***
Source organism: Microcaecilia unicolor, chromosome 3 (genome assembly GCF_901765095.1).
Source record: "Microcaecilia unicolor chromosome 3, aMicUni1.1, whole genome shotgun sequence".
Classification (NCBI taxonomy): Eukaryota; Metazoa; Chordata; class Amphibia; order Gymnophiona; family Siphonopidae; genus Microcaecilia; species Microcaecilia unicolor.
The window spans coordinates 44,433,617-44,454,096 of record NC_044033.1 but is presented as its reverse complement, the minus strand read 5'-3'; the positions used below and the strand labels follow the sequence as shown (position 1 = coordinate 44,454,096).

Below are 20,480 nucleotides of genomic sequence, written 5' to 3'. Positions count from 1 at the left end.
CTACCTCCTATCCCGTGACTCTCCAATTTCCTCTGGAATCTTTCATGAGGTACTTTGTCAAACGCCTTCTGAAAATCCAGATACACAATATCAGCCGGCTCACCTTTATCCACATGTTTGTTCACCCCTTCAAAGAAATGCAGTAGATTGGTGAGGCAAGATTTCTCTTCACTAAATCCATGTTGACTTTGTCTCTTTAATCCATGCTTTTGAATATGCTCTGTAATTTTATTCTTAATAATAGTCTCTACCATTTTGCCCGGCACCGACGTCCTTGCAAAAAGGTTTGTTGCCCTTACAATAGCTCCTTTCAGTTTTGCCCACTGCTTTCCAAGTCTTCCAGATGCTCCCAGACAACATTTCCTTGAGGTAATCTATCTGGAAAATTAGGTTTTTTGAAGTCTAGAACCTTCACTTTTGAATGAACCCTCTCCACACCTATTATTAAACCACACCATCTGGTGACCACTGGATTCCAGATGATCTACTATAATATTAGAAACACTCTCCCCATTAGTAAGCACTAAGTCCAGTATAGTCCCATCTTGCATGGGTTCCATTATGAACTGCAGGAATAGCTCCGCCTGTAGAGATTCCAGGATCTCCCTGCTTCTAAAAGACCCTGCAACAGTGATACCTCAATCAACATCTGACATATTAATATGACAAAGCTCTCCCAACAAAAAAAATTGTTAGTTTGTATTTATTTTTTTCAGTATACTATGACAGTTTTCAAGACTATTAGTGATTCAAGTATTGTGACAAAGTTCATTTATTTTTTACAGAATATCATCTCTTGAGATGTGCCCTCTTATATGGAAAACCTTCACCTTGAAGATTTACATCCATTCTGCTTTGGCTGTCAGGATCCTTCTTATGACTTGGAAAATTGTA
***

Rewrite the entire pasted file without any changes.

Source organism: Microcaecilia unicolor, chromosome 3 (genome assembly GCF_901765095.1).
Source record: "Microcaecilia unicolor chromosome 3, aMicUni1.1, whole genome shotgun sequence".
Classification (NCBI taxonomy): Eukaryota; Metazoa; Chordata; class Amphibia; order Gymnophiona; family Siphonopidae; genus Microcaecilia; species Microcaecilia unicolor.
The window spans coordinates 44,433,617-44,454,096 of record NC_044033.1 but is presented as its reverse complement, the minus strand read 5'-3'; the positions used below and the strand labels follow the sequence as shown (position 1 = coordinate 44,454,096).

Below are 20,480 nucleotides of genomic sequence, written 5' to 3'. Positions count from 1 at the left end.
CTACCTCCTATCCCGTGACTCTCCAATTTCCTCTGGAATCTTTCATGAGGTACTTTGTCAAACGCCTTCTGAAAATCCAGATACACAATATCAGCCGGCTCACCTTTATCCACATGTTTGTTCACCCCTTCAAAGAAATGCAGTAGATTGGTGAGGCAAGATTTCTCTTCACTAAATCCATGTTGACTTTGTCTCTTTAATCCATGCTTTTGAATATGCTCTGTAATTTTATTCTTAATAATAGTCTCTACCATTTTGCCCGGCACCGACGTCCTTGCAAAAAGGTTTGTTGCCCTTACAATAGCTCCTTTCAGTTTTGCCCACTGCTTTCCAAGTCTTCCAGATGCTCCCAGACAACATTTCCTTGAGGTAATCTATCTGGAAAATTAGGTTTTTTGAAGTCTAGAACCTTCACTTTTGAATGAACCCTCTCCACACCTATTATTAAACCACACCATCTGGTGACCACTGGATTCCAGATGATCTACTATAATATTAGAAACACTCTCCCCATTAGTAAGCACTAAGTCCAGTATAGTCCCATCTTGCATGGGTTCCATTATGAACTGCAGGAATAGCTCCGCCTGTAGAGATTCCAGGATCTCCCTGCTTCTAAAAGACCCTGCAACAGTGATACCTCAATCAACATCTGACATATTAATATGACAAAGCTCTCCCAACAAAAAAAATTGTTAGTTTGTATTTATTTTTTTCAGTATACTATGACAGTTTTCAAGACTATTAGTGATTCAAGTATTGTGACAAAGTTCATTTATTTTTTACAGAATATCATCTCTTGAGATGTGCCCTCTTATATGGAAAACCTTCACCTTGAAGATTTACATCCATTCTGCTTTGGCTGTCAGGATCCTTCTTATGACTTGGAAAATTGTA